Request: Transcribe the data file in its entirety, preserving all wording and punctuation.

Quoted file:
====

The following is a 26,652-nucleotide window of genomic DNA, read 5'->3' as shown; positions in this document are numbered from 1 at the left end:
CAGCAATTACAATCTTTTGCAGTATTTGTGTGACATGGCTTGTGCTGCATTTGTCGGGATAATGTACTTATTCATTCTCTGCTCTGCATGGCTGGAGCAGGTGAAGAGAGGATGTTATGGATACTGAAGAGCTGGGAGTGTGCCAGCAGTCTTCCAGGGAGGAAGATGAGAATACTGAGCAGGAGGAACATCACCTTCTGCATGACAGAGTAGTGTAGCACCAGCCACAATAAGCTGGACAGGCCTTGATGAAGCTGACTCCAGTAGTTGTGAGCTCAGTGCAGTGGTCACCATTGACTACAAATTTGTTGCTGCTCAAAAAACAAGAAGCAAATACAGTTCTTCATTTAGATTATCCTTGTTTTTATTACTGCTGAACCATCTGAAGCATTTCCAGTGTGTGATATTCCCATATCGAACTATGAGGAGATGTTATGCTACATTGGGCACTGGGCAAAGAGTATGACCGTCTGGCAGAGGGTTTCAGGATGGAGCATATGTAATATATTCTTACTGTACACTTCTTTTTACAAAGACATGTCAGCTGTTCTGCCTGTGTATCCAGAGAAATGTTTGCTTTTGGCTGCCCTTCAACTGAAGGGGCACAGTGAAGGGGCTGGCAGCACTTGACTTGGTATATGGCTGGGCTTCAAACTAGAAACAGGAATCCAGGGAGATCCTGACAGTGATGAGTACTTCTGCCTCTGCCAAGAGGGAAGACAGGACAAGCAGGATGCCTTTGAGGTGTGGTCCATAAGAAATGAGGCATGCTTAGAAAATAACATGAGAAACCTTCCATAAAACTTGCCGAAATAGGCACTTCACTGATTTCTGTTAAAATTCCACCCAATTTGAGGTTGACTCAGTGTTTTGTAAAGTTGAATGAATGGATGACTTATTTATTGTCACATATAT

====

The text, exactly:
The following is a 26,652-nucleotide window of genomic DNA, read 5'->3' as shown; positions in this document are numbered from 1 at the left end:
CAGCAATTACAATCTTTTGCAGTATTTGTGTGACATGGCTTGTGCTGCATTTGTCGGGATAATGTACTTATTCATTCTCTGCTCTGCATGGCTGGAGCAGGTGAAGAGAGGATGTTATGGATACTGAAGAGCTGGGAGTGTGCCAGCAGTCTTCCAGGGAGGAAGATGAGAATACTGAGCAGGAGGAACATCACCTTCTGCATGACAGAGTAGTGTAGCACCAGCCACAATAAGCTGGACAGGCCTTGATGAAGCTGACTCCAGTAGTTGTGAGCTCAGTGCAGTGGTCACCATTGACTACAAATTTGTTGCTGCTCAAAAAACAAGAAGCAAATACAGTTCTTCATTTAGATTATCCTTGTTTTTATTACTGCTGAACCATCTGAAGCATTTCCAGTGTGTGATATTCCCATATCGAACTATGAGGAGATGTTATGCTACATTGGGCACTGGGCAAAGAGTATGACCGTCTGGCAGAGGGTTTCAGGATGGAGCATATGTAATATATTCTTACTGTACACTTCTTTTTACAAAGACATGTCAGCTGTTCTGCCTGTGTATCCAGAGAAATGTTTGCTTTTGGCTGCCCTTCAACTGAAGGGGCACAGTGAAGGGGCTGGCAGCACTTGACTTGGTATATGGCTGGGCTTCAAACTAGAAACAGGAATCCAGGGAGATCCTGACAGTGATGAGTACTTCTGCCTCTGCCAAGAGGGAAGACAGGACAAGCAGGATGCCTTTGAGGTGTGGTCCATAAGAAATGAGGCATGCTTAGAAAATAACATGAGAAACCTTCCATAAAACTTGCCGAAATAGGCACTTCACTGATTTCTGTTAAAATTCCACCCAATTTGAGGTTGACTCAGTGTTTTGTAAAGTTGAATGAATGGATGACTTATTTATTGTCACATATAT